What is Depression

Depression is a physical disease of the brain, which is also affected by a person’s environment and daily interactions. It results in a persistent state of sadness that may interfere with an individual’s thoughts, behavior, mood and physical health.
Symptoms can include:

  • Lack of interest in or pleasure from activities typically enjoyed
  • Difficulty thinking or concentrating
  • Feelings of worthlessness, hopelessness, helplessness or guilt
  • Changes in sleep habits and energy levels
  • Significant weigh gain or loss
  • Feeling anxious, tense, nervous or fearful
  • Physical symptoms (pain in the body, headaches, upset stomach, etc.)
  • Mood is sad or easily tearful
  • Intrusive negative thoughts
  • Staying in bed or napping during the day to “escape” Urge to isolate self

 

Treatments for Depression

 

Antidepressants

Depression is most often treated with antidepressant medications. Although antidepressants are often effective, they do not work for everyone. Also, since antidepressants are taken by mouth, they enter the bloodstream and circulate throughout the body, often resulting in unwanted side effects such as weight gain, sexual problems, upset stomach, sleepiness, and dry mouth. More than 4 million patients do not receive adequate benefit from antidepressants and/or cannot tolerate the side effects caused by them.

The NIMH-funded Sequenced Treatment Alternatives to Relieve Depression (STAR*D) Study was conducted to determine the effectiveness of antidepressant medications for patients diagnosed with major depression who have failed to reach remission after the initial antidepressant medication trial. This was the largest and longest study ever conducted for this purpose; it spanned over 7 years and evaluated over 4000 patients. This study found that:

  • Only 30% of patients achieve remission with the 1st antidepressant medication.
  • The likelihood of remission decreases with each failure of an antidepressant medication.
  • After 3 antidepressants, the likelihood of remission with additional antidepressants is only 10%.
  • 15% of patients never achieve remission no matter how many medications are tried.

Psychotherapy

Psychotherapy can be an effective adjunct therapy in the treatment of depression. While there are distinct biological causes for depression, a person’s thoughts, behaviors, as well as situational factors can contribute to the development of depression and a person’s ability to cope with and recover from depression.  In psychotherapy, a trained therapist helps patients to identify negative or unhealthy thoughts and behaviors and other causes of their depression. The therapist then helps to guide patients as they develop heathy thoughts and behaviors. Psychotherapists also help patients to develop problem solving and coping skills.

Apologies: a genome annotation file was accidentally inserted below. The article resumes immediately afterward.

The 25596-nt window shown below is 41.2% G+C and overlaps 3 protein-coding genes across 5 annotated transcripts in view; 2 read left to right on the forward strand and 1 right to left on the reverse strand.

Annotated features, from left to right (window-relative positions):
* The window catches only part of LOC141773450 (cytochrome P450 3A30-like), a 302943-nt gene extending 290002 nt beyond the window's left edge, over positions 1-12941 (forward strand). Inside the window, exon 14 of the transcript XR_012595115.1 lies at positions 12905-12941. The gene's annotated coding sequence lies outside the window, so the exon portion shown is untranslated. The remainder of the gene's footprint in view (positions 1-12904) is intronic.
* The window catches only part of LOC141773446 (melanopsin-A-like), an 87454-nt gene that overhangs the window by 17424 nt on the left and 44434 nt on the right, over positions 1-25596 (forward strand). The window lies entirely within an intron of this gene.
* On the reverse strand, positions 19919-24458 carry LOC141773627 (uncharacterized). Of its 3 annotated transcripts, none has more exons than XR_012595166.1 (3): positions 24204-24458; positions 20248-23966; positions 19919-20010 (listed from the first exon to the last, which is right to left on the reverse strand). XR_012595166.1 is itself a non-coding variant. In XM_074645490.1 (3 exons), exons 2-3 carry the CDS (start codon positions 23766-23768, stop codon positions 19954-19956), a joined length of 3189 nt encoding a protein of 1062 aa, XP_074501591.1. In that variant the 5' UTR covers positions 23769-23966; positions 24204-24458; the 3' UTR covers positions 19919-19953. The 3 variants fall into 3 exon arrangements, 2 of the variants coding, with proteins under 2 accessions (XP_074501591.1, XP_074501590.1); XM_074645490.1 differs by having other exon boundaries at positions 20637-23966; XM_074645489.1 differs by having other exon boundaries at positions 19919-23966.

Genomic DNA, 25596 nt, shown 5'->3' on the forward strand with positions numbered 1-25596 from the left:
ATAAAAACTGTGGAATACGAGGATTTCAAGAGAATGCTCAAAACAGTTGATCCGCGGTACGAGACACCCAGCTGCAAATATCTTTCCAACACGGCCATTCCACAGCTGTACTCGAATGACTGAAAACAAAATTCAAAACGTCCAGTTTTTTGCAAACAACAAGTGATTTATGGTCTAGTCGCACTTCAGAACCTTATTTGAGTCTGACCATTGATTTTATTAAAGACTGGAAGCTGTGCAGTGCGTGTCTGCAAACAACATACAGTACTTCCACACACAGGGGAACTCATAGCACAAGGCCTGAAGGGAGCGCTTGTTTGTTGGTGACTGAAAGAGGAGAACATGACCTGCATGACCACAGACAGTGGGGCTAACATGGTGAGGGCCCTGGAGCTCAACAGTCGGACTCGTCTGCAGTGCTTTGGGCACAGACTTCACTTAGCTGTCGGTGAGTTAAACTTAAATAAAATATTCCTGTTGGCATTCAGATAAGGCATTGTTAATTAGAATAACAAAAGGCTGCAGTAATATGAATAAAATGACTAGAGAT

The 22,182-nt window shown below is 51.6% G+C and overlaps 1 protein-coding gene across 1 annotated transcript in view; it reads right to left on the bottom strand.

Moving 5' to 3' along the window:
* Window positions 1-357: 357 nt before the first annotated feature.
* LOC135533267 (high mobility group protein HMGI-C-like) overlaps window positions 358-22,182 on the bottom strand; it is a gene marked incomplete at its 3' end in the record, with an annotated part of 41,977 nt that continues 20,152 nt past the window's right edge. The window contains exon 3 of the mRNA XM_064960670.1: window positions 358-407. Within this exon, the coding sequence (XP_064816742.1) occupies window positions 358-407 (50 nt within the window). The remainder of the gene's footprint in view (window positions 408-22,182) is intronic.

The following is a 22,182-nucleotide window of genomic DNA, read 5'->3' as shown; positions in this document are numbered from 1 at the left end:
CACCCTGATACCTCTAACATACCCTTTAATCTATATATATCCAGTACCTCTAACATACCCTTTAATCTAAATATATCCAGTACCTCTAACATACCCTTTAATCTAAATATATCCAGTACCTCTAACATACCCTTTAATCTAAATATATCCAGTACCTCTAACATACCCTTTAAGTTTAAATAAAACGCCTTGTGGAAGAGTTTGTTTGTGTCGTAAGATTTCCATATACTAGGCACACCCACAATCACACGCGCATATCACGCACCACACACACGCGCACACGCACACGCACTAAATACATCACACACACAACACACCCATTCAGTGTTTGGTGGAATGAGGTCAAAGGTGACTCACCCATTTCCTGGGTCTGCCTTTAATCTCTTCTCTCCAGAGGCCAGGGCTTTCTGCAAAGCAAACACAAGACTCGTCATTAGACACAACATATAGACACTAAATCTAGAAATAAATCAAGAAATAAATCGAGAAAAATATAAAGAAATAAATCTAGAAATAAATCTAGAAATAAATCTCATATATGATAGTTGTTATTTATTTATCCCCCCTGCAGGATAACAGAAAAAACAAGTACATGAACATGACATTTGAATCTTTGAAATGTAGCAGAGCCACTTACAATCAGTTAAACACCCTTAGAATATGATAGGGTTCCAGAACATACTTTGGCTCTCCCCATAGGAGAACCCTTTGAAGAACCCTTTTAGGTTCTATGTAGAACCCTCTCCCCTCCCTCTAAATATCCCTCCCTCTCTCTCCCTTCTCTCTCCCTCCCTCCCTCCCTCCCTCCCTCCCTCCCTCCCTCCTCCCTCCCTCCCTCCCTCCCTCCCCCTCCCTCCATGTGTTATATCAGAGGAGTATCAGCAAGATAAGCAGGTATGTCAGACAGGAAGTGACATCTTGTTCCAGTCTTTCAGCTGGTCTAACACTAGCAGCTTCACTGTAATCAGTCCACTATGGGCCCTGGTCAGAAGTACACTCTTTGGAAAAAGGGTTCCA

Electroconvulsive Therapy

Electroconvulsive Therapy (ECT) remains one of the most effective treatments for severe depression. ECT, which sends electrical currents throughout the entire brain, stimulates the neurons of the brain to provide immediate relief from depression. While very effective, ECT is known to have many debilitating and sometimes serious side effects. A patient must be placed under anesthesia to receive ECT, which can make some patients nauseous and fatigued after treatment. ECT also strains the cardiovascular system and causes temporary confusion and memory loss.

Vagus Nerve Stimulation

Vagus Nerve Stimulation (VNS) is a highly invasive neurosurgical procedure which has many risks and its effectiveness remains under controversy.

Deep Brain Stimulation

Deep Brain Stimulation (DBS) is a new treatment for depression, however like VNS, it is a highly invasive treatment. It requires an electrode to be surgically implanted directly in the brain. At this time, DBS seems to be an effective treatment, but it is not widely used at this time due to its invasive nature.

Transcranial Magnetic Stimulation Therapy

Approved by the FDA in 2008, Transcranial Magnetic Stimulation (TMS) Therapy is a non-invasive treatment which uses focused magnetic pulses to stimulate the prefrontal cortex of the brain–a part of the brain known to be instrumental in regulating mood. A daily treatment over the course of 4 to 6 weeks stimulates these neurocircuits to the point where they are able to function normally on their own. In May 2010, a National Institute of Mental Health study verified earlier studies and recommended that TMS be recognized as a standard psychiatric treatment for depression. In October 2010, another study at Rush University found that, for most patients, the benefits of TMS are long lasting.